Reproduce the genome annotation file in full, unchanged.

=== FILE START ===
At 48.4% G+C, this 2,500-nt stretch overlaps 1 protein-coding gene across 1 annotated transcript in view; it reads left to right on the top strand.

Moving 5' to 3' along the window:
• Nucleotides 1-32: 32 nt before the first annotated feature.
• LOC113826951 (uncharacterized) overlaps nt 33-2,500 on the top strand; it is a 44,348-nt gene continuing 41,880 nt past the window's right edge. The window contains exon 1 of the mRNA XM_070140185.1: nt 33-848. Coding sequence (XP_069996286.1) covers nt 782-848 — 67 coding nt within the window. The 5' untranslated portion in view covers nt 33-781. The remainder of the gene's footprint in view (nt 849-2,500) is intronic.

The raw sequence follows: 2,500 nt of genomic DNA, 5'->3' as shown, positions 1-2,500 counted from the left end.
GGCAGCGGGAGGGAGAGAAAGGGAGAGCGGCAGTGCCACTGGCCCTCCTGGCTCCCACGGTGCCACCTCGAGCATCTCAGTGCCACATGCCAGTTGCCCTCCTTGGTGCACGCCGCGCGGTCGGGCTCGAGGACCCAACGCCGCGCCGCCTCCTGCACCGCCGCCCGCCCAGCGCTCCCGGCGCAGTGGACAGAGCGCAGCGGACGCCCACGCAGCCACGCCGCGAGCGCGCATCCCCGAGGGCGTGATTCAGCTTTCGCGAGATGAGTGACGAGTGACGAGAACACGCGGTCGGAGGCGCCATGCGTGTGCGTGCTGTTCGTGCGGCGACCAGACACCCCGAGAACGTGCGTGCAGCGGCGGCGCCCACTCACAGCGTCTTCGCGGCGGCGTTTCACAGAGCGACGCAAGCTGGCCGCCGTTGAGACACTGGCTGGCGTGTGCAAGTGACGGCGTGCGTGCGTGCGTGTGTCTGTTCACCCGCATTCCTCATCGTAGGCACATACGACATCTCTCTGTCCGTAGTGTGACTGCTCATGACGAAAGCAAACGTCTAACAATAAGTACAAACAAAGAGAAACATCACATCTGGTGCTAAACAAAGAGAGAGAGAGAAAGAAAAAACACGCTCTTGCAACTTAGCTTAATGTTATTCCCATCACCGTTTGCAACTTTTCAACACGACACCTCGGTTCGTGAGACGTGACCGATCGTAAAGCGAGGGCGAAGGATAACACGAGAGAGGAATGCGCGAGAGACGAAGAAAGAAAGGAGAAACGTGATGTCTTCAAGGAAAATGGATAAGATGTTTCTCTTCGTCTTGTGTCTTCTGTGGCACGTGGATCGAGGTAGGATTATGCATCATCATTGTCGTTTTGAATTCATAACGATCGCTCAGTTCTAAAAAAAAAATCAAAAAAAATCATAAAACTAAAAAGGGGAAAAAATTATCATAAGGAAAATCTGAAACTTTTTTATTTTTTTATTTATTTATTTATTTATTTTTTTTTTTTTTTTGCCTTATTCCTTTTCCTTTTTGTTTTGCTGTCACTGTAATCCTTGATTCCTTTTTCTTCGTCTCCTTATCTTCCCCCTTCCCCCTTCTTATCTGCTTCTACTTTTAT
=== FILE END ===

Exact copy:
At 48.4% G+C, this 2,500-nt stretch overlaps 1 protein-coding gene across 1 annotated transcript in view; it reads left to right on the top strand.

Moving 5' to 3' along the window:
• Nucleotides 1-32: 32 nt before the first annotated feature.
• LOC113826951 (uncharacterized) overlaps nt 33-2,500 on the top strand; it is a 44,348-nt gene continuing 41,880 nt past the window's right edge. The window contains exon 1 of the mRNA XM_070140185.1: nt 33-848. Coding sequence (XP_069996286.1) covers nt 782-848 — 67 coding nt within the window. The 5' untranslated portion in view covers nt 33-781. The remainder of the gene's footprint in view (nt 849-2,500) is intronic.

The raw sequence follows: 2,500 nt of genomic DNA, 5'->3' as shown, positions 1-2,500 counted from the left end.
GGCAGCGGGAGGGAGAGAAAGGGAGAGCGGCAGTGCCACTGGCCCTCCTGGCTCCCACGGTGCCACCTCGAGCATCTCAGTGCCACATGCCAGTTGCCCTCCTTGGTGCACGCCGCGCGGTCGGGCTCGAGGACCCAACGCCGCGCCGCCTCCTGCACCGCCGCCCGCCCAGCGCTCCCGGCGCAGTGGACAGAGCGCAGCGGACGCCCACGCAGCCACGCCGCGAGCGCGCATCCCCGAGGGCGTGATTCAGCTTTCGCGAGATGAGTGACGAGTGACGAGAACACGCGGTCGGAGGCGCCATGCGTGTGCGTGCTGTTCGTGCGGCGACCAGACACCCCGAGAACGTGCGTGCAGCGGCGGCGCCCACTCACAGCGTCTTCGCGGCGGCGTTTCACAGAGCGACGCAAGCTGGCCGCCGTTGAGACACTGGCTGGCGTGTGCAAGTGACGGCGTGCGTGCGTGCGTGTGTCTGTTCACCCGCATTCCTCATCGTAGGCACATACGACATCTCTCTGTCCGTAGTGTGACTGCTCATGACGAAAGCAAACGTCTAACAATAAGTACAAACAAAGAGAAACATCACATCTGGTGCTAAACAAAGAGAGAGAGAGAAAGAAAAAACACGCTCTTGCAACTTAGCTTAATGTTATTCCCATCACCGTTTGCAACTTTTCAACACGACACCTCGGTTCGTGAGACGTGACCGATCGTAAAGCGAGGGCGAAGGATAACACGAGAGAGGAATGCGCGAGAGACGAAGAAAGAAAGGAGAAACGTGATGTCTTCAAGGAAAATGGATAAGATGTTTCTCTTCGTCTTGTGTCTTCTGTGGCACGTGGATCGAGGTAGGATTATGCATCATCATTGTCGTTTTGAATTCATAACGATCGCTCAGTTCTAAAAAAAAAATCAAAAAAAATCATAAAACTAAAAAGGGGAAAAAATTATCATAAGGAAAATCTGAAACTTTTTTATTTTTTTATTTATTTATTTATTTATTTTTTTTTTTTTTTTGCCTTATTCCTTTTCCTTTTTGTTTTGCTGTCACTGTAATCCTTGATTCCTTTTTCTTCGTCTCCTTATCTTCCCCCTTCCCCCTTCTTATCTGCTTCTACTTTTAT